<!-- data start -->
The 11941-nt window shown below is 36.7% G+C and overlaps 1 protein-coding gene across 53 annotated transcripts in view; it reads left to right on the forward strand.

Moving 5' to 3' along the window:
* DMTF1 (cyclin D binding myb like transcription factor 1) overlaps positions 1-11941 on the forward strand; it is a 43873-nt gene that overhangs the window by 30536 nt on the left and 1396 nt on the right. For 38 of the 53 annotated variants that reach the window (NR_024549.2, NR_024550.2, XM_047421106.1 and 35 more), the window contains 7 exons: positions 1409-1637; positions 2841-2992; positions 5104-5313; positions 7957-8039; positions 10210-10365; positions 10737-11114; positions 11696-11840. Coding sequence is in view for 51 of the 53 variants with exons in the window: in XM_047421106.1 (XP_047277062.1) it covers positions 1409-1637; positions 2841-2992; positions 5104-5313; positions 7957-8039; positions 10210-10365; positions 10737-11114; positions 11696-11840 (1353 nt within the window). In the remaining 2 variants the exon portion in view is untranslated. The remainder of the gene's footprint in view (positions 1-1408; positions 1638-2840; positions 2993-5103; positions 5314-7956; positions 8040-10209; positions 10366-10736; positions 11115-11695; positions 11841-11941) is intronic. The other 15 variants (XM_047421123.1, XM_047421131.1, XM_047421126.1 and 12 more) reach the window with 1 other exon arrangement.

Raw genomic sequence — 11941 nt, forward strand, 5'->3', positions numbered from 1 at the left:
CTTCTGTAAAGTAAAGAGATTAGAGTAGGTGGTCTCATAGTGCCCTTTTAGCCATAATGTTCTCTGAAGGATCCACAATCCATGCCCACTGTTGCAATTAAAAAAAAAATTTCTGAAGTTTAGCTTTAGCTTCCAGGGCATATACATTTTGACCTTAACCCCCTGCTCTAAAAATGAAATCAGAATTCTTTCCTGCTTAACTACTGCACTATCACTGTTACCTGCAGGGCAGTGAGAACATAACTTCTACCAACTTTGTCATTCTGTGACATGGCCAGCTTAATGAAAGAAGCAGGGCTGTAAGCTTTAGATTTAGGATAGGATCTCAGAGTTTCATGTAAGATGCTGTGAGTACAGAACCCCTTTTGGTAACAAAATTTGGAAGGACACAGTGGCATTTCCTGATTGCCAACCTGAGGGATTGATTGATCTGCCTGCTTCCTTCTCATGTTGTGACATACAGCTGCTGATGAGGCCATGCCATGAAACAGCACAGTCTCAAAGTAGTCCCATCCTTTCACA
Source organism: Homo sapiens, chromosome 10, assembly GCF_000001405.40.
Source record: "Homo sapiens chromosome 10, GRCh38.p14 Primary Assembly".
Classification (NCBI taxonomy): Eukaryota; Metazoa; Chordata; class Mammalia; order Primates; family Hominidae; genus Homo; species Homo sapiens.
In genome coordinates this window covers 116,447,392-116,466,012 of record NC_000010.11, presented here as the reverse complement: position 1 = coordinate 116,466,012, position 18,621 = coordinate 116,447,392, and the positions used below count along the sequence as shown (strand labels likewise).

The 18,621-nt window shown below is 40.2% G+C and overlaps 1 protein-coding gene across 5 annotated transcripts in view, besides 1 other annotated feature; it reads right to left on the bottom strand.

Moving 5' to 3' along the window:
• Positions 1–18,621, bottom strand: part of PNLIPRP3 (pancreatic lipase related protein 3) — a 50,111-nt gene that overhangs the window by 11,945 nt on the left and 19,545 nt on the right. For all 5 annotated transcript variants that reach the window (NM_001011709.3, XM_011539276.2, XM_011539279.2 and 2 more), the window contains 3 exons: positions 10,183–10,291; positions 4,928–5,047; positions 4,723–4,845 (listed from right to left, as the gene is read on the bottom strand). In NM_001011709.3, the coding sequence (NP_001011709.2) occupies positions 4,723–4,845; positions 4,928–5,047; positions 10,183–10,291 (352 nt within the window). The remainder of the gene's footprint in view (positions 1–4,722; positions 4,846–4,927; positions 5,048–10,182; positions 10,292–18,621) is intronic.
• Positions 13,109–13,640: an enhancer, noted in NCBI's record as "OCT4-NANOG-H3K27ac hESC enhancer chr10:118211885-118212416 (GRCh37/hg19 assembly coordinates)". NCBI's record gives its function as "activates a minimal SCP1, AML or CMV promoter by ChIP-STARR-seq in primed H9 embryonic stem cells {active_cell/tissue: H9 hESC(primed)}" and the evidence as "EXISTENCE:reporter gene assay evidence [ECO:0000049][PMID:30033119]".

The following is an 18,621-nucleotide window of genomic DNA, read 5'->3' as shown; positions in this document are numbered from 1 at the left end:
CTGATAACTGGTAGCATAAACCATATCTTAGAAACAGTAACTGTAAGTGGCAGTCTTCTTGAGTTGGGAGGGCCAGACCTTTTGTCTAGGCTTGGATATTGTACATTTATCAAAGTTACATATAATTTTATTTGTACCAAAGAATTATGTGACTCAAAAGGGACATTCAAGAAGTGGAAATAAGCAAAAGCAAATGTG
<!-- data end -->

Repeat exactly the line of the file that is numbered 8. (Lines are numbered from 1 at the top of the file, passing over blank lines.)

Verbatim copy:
Classification (NCBI taxonomy): Eukaryota; Metazoa; Chordata; class Mammalia; order Primates; family Hominidae; genus Homo; species Homo sapiens.